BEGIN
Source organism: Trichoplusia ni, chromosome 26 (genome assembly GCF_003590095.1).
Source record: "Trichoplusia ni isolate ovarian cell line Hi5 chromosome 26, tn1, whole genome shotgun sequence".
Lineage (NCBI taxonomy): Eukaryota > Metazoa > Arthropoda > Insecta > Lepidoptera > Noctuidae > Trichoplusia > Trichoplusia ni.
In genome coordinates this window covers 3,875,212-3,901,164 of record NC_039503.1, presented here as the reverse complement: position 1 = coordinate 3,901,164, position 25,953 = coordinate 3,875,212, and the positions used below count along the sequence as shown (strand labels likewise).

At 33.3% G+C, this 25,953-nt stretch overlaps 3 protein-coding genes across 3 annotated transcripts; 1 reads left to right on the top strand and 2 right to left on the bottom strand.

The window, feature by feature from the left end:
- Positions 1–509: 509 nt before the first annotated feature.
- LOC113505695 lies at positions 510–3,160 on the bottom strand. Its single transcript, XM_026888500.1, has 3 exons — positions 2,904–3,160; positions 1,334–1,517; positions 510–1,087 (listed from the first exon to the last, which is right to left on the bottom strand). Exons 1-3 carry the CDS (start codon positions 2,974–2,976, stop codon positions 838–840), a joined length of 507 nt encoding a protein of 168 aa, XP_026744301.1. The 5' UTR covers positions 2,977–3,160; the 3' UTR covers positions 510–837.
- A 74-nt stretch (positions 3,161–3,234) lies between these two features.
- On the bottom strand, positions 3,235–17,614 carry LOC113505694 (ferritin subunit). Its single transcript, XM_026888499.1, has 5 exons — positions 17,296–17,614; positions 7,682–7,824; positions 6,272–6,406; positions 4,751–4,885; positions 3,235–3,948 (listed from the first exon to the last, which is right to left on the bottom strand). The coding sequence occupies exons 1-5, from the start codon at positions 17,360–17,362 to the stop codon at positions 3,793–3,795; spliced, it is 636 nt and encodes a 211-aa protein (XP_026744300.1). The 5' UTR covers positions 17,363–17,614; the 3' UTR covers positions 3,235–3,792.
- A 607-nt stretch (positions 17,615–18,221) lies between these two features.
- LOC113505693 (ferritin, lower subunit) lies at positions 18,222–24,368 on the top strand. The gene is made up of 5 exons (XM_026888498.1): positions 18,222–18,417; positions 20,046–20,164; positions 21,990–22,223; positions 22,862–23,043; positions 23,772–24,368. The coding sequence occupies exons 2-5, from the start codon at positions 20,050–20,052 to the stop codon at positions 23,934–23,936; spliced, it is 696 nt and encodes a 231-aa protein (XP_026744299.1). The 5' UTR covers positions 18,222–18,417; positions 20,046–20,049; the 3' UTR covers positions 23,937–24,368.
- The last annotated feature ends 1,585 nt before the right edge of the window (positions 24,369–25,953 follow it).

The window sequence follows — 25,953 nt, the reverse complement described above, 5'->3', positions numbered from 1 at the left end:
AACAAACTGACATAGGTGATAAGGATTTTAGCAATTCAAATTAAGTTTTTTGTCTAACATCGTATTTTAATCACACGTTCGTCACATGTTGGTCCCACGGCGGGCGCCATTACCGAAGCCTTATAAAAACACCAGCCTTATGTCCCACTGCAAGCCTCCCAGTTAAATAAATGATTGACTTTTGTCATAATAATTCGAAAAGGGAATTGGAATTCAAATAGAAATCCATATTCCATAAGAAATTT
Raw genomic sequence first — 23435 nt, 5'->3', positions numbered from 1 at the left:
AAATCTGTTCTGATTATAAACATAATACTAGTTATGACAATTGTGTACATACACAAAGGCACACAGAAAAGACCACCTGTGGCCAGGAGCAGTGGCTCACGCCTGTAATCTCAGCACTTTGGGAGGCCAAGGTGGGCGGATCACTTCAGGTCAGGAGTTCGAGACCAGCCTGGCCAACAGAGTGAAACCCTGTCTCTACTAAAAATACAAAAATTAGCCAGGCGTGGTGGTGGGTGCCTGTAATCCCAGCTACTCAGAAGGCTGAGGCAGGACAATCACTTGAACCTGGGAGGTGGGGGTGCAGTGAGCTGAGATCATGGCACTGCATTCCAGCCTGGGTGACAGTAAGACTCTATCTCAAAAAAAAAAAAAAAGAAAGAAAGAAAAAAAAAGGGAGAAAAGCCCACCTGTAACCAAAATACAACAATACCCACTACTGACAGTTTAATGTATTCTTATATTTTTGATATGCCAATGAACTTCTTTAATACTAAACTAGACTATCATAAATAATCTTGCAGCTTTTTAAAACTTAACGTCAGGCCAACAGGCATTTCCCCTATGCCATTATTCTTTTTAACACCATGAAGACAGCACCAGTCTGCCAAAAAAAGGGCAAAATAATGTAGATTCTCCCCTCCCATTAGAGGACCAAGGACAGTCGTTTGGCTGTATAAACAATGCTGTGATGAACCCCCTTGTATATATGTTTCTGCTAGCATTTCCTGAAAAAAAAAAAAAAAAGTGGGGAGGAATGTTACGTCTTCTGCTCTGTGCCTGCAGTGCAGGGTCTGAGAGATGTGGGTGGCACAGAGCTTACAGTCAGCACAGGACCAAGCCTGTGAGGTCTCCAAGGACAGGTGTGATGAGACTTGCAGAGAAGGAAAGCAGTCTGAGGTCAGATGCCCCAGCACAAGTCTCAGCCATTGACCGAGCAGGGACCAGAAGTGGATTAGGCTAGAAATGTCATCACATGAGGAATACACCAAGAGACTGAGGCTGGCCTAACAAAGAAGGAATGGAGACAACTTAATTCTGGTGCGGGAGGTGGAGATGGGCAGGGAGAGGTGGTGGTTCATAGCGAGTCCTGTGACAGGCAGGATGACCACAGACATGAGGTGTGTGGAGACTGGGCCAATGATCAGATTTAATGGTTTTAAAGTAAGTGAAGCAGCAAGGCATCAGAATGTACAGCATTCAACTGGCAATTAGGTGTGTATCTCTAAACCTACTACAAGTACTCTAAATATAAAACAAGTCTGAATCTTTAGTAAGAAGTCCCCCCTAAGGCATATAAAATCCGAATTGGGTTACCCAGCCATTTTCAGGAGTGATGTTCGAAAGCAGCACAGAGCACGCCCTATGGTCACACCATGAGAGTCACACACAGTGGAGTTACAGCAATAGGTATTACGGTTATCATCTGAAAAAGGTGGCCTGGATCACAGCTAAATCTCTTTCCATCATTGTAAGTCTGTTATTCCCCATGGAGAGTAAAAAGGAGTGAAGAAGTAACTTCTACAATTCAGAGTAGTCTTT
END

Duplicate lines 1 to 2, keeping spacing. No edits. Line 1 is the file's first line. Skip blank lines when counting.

Source organism: Trichoplusia ni, chromosome 26 (genome assembly GCF_003590095.1).
Source record: "Trichoplusia ni isolate ovarian cell line Hi5 chromosome 26, tn1, whole genome shotgun sequence".